How safe are the beauty products that you use in your hair? Rather than nurturing and protecting your crown, could the hair care products that you use be damaging your hair instead? Afro hair activist and author, Tola Okogwu has joined forces with Abi Begho and Sheila Marshall to launch a crowdfunding campaign to produce a documentary to help us find out the answers to these questions.
Last April (2018), Tola Okogwu was featured in a BBC interview about the potential dangers of hair care products marketed at Black women. The interview went viral and was shared by thousands of women all over the world. In spite of the seriousness of the subject, it barely caused a blip in mainstream media.
Keen to raise awareness of the dangers of some of these products, Tola, along with Abi Begho, founder of Lake Health and Wellbeing, an organisation that addresses health inequalities within the black community, and Sheila Marshall, a TV producer, have embarked on a campaign to create a documentary, My Hair Care Nightmare, that will uncover the truth behind the safety of hair products for Black women.
When you discover some of the dangers, it’s clear that Black women need to be educated about the products they put in their hair. Studies last year by American researchers, Silent Spring Institute and Battelle Memorial Institute found that 80% of black hair products contain endocrine disrupting and asthma causing chemicals. Endocrine disrupting chemicals are of particular concern as some studies have linked these chemicals to hormone-related health conditions including, breast cancer and fibroids. But what does this research actually mean for Black women using these products daily? How worried should we be? The need for understanding the scale of the problem and clear information about the ingredients in the products is the aim of the documentary. The My Haircare Nightmare documentary will provide answers, stimulate discussion and question a culture that has created a market that perpetuates the myth that natural afro hair needs to be ‘tamed’ with product after product.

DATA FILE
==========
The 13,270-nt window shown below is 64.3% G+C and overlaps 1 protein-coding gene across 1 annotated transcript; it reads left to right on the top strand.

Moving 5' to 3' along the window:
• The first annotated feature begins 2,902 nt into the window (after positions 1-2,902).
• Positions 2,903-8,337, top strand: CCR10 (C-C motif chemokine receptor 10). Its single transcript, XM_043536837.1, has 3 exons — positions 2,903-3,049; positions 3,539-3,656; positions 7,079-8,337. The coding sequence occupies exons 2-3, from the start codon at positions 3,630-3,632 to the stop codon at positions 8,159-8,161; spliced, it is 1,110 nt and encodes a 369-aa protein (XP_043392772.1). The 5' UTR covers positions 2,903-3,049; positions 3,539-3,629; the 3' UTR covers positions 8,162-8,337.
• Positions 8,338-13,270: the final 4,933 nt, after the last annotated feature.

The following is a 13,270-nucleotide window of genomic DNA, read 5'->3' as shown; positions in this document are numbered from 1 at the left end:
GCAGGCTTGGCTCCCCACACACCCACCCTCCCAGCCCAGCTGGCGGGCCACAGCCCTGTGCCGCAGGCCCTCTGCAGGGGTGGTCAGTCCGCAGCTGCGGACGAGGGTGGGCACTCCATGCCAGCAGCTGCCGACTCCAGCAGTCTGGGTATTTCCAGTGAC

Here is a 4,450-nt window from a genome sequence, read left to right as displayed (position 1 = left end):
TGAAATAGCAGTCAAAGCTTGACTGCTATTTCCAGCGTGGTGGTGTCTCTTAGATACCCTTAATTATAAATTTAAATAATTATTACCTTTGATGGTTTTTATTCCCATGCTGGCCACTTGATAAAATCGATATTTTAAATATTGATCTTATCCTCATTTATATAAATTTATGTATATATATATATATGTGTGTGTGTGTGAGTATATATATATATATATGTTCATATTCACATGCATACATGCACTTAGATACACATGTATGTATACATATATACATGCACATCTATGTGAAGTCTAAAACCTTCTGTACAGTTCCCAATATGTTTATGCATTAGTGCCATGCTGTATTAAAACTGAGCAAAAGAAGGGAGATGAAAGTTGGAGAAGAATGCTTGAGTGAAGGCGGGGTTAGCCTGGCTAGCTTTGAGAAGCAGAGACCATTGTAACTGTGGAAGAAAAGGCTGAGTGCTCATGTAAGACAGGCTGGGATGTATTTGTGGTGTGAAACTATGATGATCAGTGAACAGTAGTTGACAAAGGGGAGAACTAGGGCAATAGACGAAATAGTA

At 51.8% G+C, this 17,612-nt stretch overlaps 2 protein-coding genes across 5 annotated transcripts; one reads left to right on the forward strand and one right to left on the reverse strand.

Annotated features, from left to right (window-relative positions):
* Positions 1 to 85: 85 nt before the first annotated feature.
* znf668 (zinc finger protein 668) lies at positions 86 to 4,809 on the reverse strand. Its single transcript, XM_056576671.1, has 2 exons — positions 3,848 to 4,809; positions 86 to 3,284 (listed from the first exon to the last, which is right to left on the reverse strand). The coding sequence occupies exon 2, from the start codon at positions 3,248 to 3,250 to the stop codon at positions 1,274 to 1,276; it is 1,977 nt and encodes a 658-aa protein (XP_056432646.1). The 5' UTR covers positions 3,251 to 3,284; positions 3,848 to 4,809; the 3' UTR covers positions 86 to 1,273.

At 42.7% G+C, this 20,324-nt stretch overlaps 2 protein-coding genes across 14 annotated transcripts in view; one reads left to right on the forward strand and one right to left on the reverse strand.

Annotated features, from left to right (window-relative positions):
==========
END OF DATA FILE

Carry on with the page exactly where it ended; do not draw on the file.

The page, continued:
Tola said: “The documentary will creatively explain the science behind the research and delve deeper into the societal and cultural pressures that lead black women to use these products. We will speak to real women and hear their hair stories. The documentary will also provide expert advice and practical approaches to help Black women reduce their level of exposure to EDCs and asthma causing chemicals.”
If you would like to support the ladies to make this documentary happen, head on over to their crowdfunding page, click here, to help them raise the £80,000 to fund the documentary.